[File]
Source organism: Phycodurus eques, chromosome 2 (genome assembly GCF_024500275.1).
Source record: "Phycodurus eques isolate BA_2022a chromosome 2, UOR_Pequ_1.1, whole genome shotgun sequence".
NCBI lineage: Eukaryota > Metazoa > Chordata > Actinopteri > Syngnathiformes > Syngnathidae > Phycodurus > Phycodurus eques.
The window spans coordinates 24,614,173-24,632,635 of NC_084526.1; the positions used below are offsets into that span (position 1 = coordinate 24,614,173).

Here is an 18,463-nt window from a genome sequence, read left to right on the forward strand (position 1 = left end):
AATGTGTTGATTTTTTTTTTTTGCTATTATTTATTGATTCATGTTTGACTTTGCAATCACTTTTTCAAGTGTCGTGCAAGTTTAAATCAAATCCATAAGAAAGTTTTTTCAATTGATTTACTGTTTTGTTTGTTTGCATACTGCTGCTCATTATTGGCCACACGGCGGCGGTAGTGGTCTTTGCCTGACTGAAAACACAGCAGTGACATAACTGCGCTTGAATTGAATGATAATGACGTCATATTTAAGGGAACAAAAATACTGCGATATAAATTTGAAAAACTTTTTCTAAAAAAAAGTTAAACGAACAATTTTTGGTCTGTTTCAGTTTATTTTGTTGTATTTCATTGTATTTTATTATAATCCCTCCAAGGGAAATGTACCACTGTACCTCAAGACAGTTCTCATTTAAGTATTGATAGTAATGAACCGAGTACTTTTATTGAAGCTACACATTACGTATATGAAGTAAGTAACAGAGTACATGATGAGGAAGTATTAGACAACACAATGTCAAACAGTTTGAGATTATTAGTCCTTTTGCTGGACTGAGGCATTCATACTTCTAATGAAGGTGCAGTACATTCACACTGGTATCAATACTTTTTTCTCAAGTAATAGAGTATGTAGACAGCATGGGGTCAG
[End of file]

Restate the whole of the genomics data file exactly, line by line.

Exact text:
Source organism: Phycodurus eques, chromosome 2 (genome assembly GCF_024500275.1).
Source record: "Phycodurus eques isolate BA_2022a chromosome 2, UOR_Pequ_1.1, whole genome shotgun sequence".
NCBI lineage: Eukaryota > Metazoa > Chordata > Actinopteri > Syngnathiformes > Syngnathidae > Phycodurus > Phycodurus eques.
The window spans coordinates 24,614,173-24,632,635 of NC_084526.1; the positions used below are offsets into that span (position 1 = coordinate 24,614,173).

Here is an 18,463-nt window from a genome sequence, read left to right on the forward strand (position 1 = left end):
AATGTGTTGATTTTTTTTTTTTGCTATTATTTATTGATTCATGTTTGACTTTGCAATCACTTTTTCAAGTGTCGTGCAAGTTTAAATCAAATCCATAAGAAAGTTTTTTCAATTGATTTACTGTTTTGTTTGTTTGCATACTGCTGCTCATTATTGGCCACACGGCGGCGGTAGTGGTCTTTGCCTGACTGAAAACACAGCAGTGACATAACTGCGCTTGAATTGAATGATAATGACGTCATATTTAAGGGAACAAAAATACTGCGATATAAATTTGAAAAACTTTTTCTAAAAAAAAGTTAAACGAACAATTTTTGGTCTGTTTCAGTTTATTTTGTTGTATTTCATTGTATTTTATTATAATCCCTCCAAGGGAAATGTACCACTGTACCTCAAGACAGTTCTCATTTAAGTATTGATAGTAATGAACCGAGTACTTTTATTGAAGCTACACATTACGTATATGAAGTAAGTAACAGAGTACATGATGAGGAAGTATTAGACAACACAATGTCAAACAGTTTGAGATTATTAGTCCTTTTGCTGGACTGAGGCATTCATACTTCTAATGAAGGTGCAGTACATTCACACTGGTATCAATACTTTTTTCTCAAGTAATAGAGTATGTAGACAGCATGGGGTCAG